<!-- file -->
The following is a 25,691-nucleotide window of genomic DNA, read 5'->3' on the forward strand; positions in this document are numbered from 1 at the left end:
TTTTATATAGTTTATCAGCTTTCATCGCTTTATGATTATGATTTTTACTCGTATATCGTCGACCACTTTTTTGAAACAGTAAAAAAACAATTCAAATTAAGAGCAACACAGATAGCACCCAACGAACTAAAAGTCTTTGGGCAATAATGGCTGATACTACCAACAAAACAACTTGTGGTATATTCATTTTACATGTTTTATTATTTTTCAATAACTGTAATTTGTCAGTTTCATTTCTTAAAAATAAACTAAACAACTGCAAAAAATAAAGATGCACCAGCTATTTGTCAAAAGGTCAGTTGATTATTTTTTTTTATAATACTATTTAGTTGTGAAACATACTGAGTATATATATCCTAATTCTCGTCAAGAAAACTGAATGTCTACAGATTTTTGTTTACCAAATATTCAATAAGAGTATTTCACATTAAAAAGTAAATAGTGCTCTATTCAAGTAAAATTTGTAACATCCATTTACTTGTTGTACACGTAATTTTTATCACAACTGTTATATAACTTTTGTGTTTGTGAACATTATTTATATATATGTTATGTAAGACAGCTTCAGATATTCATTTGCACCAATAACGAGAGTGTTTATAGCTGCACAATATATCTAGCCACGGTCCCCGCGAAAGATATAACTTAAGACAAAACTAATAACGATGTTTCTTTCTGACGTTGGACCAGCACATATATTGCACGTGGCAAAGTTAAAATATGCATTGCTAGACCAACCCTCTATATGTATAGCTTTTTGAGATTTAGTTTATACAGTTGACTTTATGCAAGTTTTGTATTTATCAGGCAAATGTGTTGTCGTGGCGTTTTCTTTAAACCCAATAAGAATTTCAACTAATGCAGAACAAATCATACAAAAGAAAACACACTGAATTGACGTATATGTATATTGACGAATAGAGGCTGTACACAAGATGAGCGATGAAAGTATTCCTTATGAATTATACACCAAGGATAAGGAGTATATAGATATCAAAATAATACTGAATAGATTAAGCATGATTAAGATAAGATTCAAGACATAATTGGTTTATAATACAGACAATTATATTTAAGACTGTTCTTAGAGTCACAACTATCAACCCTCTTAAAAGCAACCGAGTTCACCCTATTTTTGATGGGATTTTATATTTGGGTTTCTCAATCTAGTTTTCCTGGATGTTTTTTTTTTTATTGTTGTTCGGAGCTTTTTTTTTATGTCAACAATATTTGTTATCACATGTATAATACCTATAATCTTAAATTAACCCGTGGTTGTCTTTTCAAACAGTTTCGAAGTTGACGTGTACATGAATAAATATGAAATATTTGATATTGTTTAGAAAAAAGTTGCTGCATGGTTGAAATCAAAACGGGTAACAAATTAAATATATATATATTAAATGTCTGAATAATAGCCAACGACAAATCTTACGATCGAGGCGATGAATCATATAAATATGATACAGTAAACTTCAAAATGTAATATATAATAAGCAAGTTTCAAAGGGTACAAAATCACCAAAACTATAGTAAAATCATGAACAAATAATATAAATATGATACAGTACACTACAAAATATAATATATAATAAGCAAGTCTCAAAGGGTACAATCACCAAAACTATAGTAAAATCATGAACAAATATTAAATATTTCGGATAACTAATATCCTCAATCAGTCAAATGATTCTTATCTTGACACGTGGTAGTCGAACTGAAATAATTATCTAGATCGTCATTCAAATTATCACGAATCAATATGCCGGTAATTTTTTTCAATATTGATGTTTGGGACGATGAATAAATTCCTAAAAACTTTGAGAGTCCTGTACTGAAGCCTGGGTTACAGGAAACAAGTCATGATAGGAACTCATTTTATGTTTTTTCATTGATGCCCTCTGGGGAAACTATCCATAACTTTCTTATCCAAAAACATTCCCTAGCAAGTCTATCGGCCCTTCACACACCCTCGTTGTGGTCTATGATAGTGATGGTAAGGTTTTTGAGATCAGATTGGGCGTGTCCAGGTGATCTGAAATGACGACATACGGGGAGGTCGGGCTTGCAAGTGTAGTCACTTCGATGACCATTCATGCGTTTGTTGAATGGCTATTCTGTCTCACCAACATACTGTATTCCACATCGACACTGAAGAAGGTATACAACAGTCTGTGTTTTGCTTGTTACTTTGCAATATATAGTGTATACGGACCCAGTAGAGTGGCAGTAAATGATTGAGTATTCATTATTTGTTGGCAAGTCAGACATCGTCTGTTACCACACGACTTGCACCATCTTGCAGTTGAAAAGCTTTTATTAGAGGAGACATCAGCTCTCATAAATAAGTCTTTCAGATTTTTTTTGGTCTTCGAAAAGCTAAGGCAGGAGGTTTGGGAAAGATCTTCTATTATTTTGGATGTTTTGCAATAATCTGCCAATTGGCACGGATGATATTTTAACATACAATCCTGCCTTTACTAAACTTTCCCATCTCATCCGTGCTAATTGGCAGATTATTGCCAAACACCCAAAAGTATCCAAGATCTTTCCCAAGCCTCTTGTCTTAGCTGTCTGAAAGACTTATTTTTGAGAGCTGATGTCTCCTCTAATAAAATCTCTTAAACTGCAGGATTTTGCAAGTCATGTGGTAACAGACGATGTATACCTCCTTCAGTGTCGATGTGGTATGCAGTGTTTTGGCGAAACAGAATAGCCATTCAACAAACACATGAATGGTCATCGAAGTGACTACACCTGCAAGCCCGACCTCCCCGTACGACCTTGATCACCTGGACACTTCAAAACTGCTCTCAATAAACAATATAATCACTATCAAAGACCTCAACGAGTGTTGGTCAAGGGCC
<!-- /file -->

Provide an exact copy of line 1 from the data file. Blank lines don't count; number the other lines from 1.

The following is a 25,691-nucleotide window of genomic DNA, read 5'->3' on the forward strand; positions in this document are numbered from 1 at the left end: